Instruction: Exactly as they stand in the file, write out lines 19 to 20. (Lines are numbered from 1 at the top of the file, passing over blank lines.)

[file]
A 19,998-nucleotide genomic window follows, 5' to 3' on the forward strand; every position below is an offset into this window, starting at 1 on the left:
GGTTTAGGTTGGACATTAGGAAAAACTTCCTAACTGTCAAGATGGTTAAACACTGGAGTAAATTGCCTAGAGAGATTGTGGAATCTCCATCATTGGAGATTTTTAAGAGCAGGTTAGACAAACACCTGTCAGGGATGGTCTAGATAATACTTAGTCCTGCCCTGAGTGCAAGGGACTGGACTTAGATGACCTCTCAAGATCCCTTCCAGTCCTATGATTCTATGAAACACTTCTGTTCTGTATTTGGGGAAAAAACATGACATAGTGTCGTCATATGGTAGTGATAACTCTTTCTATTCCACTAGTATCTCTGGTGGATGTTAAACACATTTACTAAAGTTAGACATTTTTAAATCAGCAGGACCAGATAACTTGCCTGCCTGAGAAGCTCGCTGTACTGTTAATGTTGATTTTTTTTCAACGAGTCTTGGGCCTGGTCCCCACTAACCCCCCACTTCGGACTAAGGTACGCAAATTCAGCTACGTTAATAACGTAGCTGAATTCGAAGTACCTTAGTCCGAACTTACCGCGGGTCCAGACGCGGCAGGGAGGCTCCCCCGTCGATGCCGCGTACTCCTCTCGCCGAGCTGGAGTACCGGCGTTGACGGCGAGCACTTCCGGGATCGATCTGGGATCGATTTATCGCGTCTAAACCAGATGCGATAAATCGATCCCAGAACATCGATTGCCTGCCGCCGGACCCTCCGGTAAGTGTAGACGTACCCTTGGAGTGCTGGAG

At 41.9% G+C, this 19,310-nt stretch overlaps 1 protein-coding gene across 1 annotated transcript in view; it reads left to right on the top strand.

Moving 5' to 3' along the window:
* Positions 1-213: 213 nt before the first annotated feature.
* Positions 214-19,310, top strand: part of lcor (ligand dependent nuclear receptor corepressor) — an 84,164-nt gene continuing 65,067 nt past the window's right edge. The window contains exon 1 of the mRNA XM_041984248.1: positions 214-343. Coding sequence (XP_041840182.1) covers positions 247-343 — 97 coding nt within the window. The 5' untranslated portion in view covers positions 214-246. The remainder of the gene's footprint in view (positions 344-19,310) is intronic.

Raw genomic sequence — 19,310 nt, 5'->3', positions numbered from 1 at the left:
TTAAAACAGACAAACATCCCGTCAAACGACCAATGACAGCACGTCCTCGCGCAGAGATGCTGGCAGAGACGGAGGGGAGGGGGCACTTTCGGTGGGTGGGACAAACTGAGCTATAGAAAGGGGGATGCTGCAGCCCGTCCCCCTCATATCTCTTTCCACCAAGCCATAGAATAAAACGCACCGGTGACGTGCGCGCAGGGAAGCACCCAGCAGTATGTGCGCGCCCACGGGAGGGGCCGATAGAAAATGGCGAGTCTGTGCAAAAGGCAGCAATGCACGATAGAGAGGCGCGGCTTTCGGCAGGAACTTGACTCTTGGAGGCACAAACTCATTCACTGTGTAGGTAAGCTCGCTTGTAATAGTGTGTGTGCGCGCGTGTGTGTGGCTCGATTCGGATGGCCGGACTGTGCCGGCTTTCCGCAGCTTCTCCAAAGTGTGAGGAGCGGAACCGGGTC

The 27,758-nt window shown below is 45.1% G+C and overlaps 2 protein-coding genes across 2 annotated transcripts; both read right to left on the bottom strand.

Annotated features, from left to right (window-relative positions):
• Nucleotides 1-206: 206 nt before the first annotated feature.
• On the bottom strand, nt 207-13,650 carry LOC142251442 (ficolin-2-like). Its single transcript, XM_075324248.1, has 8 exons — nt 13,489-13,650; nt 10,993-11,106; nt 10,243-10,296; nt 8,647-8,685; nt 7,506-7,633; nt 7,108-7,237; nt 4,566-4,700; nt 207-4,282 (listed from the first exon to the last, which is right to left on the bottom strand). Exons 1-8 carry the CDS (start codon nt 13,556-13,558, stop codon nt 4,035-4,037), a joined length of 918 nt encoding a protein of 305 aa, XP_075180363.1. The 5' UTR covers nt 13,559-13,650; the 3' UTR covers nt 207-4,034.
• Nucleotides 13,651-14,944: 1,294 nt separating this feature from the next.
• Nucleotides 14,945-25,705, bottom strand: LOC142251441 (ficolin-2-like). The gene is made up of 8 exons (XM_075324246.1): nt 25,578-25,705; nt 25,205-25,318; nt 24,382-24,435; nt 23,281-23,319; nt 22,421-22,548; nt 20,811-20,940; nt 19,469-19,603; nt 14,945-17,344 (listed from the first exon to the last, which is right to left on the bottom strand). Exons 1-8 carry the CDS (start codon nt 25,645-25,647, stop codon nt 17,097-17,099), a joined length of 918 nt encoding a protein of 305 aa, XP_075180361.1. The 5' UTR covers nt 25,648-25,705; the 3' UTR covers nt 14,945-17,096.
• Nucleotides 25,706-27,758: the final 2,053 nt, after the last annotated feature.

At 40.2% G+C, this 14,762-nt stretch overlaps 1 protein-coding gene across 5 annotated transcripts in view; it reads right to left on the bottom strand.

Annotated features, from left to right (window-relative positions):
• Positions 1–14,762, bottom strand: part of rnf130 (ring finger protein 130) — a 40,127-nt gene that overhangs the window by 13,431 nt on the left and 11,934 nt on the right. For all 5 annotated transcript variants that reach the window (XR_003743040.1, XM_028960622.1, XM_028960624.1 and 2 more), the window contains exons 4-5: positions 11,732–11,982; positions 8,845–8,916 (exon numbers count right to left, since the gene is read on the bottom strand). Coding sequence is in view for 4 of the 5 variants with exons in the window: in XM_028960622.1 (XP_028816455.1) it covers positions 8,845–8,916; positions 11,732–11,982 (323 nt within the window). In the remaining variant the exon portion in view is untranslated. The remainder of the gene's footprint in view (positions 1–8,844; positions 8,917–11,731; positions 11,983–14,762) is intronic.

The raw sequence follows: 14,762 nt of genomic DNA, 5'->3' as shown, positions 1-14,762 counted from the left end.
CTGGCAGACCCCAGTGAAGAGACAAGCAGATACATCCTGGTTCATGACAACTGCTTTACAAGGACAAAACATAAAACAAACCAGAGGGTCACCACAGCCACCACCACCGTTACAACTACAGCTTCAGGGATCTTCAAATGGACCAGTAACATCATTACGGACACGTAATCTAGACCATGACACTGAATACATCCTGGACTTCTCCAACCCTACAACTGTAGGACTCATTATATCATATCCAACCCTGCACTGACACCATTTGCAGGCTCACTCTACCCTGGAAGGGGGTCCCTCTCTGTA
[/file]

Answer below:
The raw sequence follows: 14,762 nt of genomic DNA, 5'->3' as shown, positions 1-14,762 counted from the left end.
CTGGCAGACCCCAGTGAAGAGACAAGCAGATACATCCTGGTTCATGACAACTGCTTTACAAGGACAAAACATAAAACAAACCAGAGGGTCACCACAGCCACCACCACCGTTACAACTACAGCTTCAGGGATCTTCAAATGGACCAGTAACATCATTACGGACACGTAATCTAGACCATGACACTGAATACATCCTGGACTTCTCCAACCCTACAACTGTAGGACTCATTATATCATATCCAACCCTGCACTGACACCATTTGCAGGCTCACTCTACCCTGGAAGGGGGTCCCTCTCTGTA